If a buyer has flexibility in how a contract is offered, I mention:
- Quality is non-negotiable. We will not compromise on this point.
- We don’t spend months on up-front documentation. All we need is enough information to get started. We will develop the plan as the product evolves in response to the needs of the sellers.
- We’ll deliver value after the first Sprint, and then every subsequent Sprint
- The seller is free to request changes at the end of each Sprint when we show the product
- The seller is free to stop development when they have what they want, even if we’re under budget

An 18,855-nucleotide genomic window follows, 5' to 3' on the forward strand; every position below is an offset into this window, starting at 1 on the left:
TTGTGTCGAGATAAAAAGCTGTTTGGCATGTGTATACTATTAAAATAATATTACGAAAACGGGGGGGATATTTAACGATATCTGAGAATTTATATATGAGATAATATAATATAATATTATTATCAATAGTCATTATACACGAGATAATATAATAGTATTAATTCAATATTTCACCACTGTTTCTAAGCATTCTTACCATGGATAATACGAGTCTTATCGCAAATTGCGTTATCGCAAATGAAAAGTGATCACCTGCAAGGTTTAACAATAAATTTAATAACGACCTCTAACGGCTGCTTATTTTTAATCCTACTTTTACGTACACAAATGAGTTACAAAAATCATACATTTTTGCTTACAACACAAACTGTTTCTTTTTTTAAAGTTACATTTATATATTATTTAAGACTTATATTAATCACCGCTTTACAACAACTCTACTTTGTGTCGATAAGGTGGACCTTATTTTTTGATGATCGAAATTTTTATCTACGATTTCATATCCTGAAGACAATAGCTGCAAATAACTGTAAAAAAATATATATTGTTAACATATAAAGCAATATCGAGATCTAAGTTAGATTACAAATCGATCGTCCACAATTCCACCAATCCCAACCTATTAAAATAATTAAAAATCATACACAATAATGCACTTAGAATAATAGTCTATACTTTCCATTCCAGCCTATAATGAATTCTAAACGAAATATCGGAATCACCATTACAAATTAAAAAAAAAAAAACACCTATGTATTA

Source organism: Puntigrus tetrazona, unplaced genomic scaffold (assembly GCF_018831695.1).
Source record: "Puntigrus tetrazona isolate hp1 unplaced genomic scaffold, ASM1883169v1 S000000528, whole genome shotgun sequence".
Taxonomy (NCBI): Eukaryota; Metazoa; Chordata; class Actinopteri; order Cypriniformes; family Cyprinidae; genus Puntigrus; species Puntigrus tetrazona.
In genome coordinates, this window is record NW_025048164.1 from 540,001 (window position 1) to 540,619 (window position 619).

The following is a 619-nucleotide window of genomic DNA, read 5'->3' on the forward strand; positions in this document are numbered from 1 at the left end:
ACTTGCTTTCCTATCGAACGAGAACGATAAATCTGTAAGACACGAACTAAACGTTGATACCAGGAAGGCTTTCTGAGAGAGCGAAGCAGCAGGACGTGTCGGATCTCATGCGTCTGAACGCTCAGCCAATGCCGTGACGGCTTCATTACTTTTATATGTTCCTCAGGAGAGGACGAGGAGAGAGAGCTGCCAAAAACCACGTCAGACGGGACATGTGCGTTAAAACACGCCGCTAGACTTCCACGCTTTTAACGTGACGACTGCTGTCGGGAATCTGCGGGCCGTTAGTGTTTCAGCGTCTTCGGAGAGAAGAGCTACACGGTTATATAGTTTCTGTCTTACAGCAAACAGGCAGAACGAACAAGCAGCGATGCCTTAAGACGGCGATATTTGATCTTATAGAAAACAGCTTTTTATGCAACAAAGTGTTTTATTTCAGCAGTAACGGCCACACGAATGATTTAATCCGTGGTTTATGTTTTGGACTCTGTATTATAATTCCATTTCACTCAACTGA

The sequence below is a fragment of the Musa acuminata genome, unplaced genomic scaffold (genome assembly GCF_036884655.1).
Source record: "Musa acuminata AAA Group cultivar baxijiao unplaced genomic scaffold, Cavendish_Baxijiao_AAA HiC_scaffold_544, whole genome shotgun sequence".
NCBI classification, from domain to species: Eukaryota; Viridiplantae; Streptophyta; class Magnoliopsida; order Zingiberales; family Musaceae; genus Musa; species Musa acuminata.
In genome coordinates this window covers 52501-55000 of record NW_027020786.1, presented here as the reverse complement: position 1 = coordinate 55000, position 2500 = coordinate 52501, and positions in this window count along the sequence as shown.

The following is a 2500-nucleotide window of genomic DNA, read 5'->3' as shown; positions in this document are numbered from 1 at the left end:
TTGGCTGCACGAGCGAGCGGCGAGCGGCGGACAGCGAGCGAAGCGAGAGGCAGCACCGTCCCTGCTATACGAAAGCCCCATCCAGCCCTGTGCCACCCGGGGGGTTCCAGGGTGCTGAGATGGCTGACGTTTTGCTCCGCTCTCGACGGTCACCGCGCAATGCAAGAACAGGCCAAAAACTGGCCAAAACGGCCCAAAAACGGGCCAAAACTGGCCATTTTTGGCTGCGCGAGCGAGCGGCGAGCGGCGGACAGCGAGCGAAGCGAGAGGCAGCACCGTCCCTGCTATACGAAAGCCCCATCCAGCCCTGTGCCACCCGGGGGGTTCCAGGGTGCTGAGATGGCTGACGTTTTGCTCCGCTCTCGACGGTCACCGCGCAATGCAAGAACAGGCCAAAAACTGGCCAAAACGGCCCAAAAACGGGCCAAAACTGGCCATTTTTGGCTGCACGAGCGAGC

To summarize, I believe that the fixed-price model can work with an agile approach when the scope is flexible. When there is no scope flexibility, fixed-price contracts are a risk that could jeopardize your company’s and your employees’ livelihoods. Is that really a risk you want to take?
Because of their simplicity and wide use, fixed-price contracts are incredibly useful to the construction industry. Before proceeding with the contract, it is important to analyze the benefits and drawbacks of a fixed-price contract, as well as to clearly define the budget and scope with the contractor.
Fixed-price contracts, when properly implemented, are an effective tool for minimizing problems and simplifying collaboration between the company and the contractor in construction projects.